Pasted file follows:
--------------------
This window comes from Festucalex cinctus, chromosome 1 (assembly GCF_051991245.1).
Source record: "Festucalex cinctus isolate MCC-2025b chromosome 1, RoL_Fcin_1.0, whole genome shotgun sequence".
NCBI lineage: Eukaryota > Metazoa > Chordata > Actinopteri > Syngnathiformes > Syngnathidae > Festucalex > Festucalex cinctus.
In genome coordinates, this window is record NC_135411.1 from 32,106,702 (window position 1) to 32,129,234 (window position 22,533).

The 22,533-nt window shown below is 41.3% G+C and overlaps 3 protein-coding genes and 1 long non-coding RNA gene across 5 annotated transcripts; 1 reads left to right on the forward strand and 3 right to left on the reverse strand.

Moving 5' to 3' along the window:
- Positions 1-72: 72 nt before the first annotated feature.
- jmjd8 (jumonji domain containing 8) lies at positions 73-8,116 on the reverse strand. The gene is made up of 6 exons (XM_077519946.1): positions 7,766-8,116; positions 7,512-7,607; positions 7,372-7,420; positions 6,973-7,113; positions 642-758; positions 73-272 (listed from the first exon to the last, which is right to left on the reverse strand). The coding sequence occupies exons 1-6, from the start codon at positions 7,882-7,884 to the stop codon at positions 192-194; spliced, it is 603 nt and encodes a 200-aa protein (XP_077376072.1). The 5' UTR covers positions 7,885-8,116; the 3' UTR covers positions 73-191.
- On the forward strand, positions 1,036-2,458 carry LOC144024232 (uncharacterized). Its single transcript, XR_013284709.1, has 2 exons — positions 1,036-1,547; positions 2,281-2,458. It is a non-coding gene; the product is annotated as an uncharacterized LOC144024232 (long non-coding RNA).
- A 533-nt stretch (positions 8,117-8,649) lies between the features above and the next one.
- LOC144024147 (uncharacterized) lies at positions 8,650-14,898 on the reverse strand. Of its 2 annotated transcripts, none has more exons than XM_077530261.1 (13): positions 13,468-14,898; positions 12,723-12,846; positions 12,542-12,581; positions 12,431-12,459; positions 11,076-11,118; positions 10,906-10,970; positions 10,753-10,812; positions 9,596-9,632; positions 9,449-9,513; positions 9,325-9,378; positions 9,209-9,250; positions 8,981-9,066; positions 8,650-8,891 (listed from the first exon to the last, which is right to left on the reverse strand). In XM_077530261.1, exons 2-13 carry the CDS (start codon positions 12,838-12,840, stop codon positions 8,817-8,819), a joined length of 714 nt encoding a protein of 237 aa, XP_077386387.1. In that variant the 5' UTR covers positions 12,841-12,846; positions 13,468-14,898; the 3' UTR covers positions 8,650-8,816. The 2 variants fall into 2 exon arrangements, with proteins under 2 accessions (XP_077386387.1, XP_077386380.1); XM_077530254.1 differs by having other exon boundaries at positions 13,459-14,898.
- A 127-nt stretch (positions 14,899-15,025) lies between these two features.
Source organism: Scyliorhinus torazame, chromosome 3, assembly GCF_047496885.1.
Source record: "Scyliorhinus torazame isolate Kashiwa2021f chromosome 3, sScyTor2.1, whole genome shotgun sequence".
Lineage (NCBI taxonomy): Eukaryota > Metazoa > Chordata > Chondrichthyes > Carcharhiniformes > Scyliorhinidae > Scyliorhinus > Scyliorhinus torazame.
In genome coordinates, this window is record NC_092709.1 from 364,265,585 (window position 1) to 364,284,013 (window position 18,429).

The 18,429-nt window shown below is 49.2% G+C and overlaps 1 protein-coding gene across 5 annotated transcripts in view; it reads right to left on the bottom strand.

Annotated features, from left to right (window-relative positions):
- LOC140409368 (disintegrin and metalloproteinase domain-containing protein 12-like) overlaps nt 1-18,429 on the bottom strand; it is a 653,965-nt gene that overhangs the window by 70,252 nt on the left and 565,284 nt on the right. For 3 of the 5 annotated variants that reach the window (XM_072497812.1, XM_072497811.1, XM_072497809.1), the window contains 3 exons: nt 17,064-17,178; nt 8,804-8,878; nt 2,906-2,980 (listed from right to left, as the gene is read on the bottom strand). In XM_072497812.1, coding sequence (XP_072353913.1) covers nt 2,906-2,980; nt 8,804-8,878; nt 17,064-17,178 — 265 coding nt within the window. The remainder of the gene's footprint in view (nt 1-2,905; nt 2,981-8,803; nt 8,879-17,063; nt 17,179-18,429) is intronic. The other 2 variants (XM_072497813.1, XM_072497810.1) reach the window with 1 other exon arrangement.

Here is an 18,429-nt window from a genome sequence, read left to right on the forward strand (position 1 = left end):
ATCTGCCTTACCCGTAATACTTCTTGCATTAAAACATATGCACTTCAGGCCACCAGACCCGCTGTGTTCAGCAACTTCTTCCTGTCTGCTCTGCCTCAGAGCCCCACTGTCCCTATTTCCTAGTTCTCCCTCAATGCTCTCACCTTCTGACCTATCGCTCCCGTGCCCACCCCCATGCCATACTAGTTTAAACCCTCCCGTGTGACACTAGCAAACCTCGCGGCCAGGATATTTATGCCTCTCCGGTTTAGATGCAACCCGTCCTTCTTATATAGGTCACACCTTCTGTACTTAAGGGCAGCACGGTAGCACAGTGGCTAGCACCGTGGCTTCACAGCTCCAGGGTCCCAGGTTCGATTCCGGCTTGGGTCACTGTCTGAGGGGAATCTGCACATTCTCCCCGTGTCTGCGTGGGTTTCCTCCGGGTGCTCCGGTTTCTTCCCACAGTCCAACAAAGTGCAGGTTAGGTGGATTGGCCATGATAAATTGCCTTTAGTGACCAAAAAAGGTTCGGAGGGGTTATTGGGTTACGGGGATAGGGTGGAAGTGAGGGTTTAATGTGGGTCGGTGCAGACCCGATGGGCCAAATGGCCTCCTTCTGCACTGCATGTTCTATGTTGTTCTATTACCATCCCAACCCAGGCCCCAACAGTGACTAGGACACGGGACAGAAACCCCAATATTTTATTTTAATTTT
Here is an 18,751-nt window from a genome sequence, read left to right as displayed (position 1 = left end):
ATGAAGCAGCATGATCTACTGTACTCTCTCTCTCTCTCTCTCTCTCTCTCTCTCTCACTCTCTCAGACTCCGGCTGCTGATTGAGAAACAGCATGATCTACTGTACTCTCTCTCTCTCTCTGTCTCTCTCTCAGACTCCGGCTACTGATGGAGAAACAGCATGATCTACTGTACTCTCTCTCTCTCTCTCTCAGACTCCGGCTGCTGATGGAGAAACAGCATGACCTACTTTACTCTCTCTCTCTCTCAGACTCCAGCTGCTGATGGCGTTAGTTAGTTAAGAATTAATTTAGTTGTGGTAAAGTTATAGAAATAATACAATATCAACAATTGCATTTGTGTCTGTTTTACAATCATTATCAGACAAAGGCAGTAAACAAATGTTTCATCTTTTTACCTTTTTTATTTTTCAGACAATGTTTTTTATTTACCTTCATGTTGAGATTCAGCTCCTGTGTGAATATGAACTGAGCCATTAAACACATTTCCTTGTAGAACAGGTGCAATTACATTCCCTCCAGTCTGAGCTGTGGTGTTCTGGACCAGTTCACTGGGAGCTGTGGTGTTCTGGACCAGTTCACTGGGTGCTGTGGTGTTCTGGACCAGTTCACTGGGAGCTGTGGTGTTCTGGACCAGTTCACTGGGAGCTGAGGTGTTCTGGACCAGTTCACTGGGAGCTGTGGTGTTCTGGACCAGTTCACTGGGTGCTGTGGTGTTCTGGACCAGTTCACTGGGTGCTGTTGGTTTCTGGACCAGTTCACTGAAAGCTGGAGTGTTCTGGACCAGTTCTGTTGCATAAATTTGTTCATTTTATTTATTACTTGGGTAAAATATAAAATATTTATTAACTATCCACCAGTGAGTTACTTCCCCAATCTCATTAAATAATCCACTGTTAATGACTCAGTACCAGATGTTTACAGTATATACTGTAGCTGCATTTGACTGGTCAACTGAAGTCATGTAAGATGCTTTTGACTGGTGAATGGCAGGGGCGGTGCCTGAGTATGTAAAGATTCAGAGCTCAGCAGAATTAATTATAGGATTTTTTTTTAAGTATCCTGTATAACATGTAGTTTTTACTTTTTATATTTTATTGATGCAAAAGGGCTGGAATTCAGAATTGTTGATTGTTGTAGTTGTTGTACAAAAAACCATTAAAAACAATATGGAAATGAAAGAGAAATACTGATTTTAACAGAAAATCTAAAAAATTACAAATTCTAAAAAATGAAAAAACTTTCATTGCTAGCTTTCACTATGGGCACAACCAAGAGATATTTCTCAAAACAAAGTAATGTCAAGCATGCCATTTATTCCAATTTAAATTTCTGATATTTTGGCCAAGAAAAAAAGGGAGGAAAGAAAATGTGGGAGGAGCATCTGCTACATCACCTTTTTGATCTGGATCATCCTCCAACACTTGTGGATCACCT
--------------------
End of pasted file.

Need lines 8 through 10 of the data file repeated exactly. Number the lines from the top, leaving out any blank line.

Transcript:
- jmjd8 (jumonji domain containing 8) lies at positions 73-8,116 on the reverse strand. The gene is made up of 6 exons (XM_077519946.1): positions 7,766-8,116; positions 7,512-7,607; positions 7,372-7,420; positions 6,973-7,113; positions 642-758; positions 73-272 (listed from the first exon to the last, which is right to left on the reverse strand). The coding sequence occupies exons 1-6, from the start codon at positions 7,882-7,884 to the stop codon at positions 192-194; spliced, it is 603 nt and encodes a 200-aa protein (XP_077376072.1). The 5' UTR covers positions 7,885-8,116; the 3' UTR covers positions 73-191.
- On the forward strand, positions 1,036-2,458 carry LOC144024232 (uncharacterized). Its single transcript, XR_013284709.1, has 2 exons — positions 1,036-1,547; positions 2,281-2,458. It is a non-coding gene; the product is annotated as an uncharacterized LOC144024232 (long non-coding RNA).
- A 533-nt stretch (positions 8,117-8,649) lies between the features above and the next one.